Monthly Archives: December 2008

…is for horses

The sound of a vibrating pocket alerted me to an incoming text message. I check the phone, but do not recognize the number. The message is short, sweet, and to the (rather esoteric) point:


Um, ok? I do not respond; my first instinct is that it is a former acquaintance who is a bit on the creepy-obsessed side. I do not wish to spur him on. 

But I’m still curious as hell, so I take a shot in the dark and Google the number.

Lo and behold! A hit! Multiple hits, actually. Apparently I have received an ill-spelled text from the number of one Dustin Ward, country music entertainer extraordinaire! 

An attempt to follow one of the links leads me to a cancelled MySpace page. Alas, I might have just been subject to some weird text-message spam. 

But what’s this?

The plot thickens! I’ve been contacted by a Q-List celebrity (note: Lists A-P were a bit too well-known). But who is this man–this singer of country music, this user of Free Press Release Dot Com? 

The world might never know… because frankly, I’m not nearly impressed enough to text back.

Identifying food by color

It started as a joke about “purple drank,” but this is ridiculous.

The “sandwich line” at the cafeteria of my place of work is overall well-equipped. A variety of delicious (sounding, not always looking) ingredients awaits us hungry lunch-goers each day. Though the selection is varied, my choice is generally the same each time I visit: garlic wrap, smoked turkey, swiss cheese, green pepper, onion, tomato. It’s simple and delicious.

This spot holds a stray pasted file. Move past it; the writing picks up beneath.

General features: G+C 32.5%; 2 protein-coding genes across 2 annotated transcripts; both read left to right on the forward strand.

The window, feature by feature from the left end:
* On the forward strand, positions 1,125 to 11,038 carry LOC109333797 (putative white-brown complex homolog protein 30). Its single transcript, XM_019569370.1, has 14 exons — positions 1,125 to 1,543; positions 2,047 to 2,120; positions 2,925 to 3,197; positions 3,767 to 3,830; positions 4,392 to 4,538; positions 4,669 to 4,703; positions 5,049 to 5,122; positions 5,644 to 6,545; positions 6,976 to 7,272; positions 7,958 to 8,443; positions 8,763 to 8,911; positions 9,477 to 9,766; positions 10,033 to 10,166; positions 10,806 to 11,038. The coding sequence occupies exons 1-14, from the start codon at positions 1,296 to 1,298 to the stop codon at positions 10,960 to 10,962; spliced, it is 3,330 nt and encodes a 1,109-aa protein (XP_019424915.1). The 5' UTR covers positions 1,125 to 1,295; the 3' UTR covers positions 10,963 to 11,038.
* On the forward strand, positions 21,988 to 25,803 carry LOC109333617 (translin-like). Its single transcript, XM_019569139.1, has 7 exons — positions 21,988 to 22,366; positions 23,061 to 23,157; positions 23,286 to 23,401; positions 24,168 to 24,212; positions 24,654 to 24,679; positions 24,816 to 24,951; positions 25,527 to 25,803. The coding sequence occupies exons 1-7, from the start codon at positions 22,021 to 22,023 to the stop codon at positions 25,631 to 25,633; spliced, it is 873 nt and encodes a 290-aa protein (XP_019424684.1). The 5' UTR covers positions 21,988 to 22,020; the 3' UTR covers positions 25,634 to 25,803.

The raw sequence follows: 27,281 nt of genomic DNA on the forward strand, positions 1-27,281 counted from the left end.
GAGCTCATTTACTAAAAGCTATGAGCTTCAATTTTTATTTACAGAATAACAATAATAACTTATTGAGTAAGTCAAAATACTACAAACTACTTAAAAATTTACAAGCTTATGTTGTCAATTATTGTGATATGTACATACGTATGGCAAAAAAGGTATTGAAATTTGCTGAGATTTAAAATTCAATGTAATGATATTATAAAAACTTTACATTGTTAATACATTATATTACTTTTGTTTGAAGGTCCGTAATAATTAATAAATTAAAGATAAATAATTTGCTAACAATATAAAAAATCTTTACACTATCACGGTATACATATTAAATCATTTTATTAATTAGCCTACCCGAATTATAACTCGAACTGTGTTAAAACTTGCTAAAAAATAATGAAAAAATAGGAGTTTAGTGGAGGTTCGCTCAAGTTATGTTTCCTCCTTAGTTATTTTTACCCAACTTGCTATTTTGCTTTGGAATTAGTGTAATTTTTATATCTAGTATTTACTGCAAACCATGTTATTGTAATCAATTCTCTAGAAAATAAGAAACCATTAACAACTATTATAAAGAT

Ordering said meal is not so simple. First, in order to receive actual Swiss cheese, I must ask for “Big Eye Swiss.” I’m not sure what that means, but if I just say “Swiss,” I get some mysterious white cheese slapped on my tortilla. Though not a cheese connosseiur by any means, I’m unaware of any variety of Swiss cheese that comes without holes. To me, asking for Swiss cheese with holes is like asking for a pizza with crust: it’s a given. But I’ve since learned to adapt.

When in Rome…

So imagine my delight when the cafeteria introduced a “hot sandwich line:” flatbreads topped with your choice of ingredients, then toasted in an oven. Delicious! And “Swiss cheese” was listed as an ingredient! When I took a closer look at the cheese offerings, I was delighted to find that it was the Swiss cheese I’ve loved my entire life: just plain, whitish cheese avec holes. Brilliant! Perfect, until today…

I should have known something was amiss when I heard the Sandwich Lady ask someone in line ahead of me if he wanted “White or yellow cheese.” It always makes me cringe when others identify food by color. It implies that the food product is devoid of any actual distinguishing taste and that the only difference between the choices is its (usually) unnatural color. But I heard another in line ask specifically for Swiss cheese on his sandwich, and I sighed with relief. 

When it came for my turn, I put in my order: flatbread, turkey, swiss (Hey, I know what I like and stick with it. Don’t hate). Not until I got further in line did I realize that there were, in fact, two available cheese: one was yellow, the other was white. Cheddar? American? Provolone? Swiss? Who knew? As far as Sandwich Lady was concerned, it was Yellow and White. No additional adjective necessary. I hung my head, reluctantly accepting my sandwich into a to-go container and shuffled back to my building. 

For the record, the cheese they slapped on my sandwich was not Swiss. I actually have no idea what sort of cheese it was, other than White. My sandwich tasted horribly. I forced myself to take 3 or 4 bites, then gave up.


I am normal, you are not.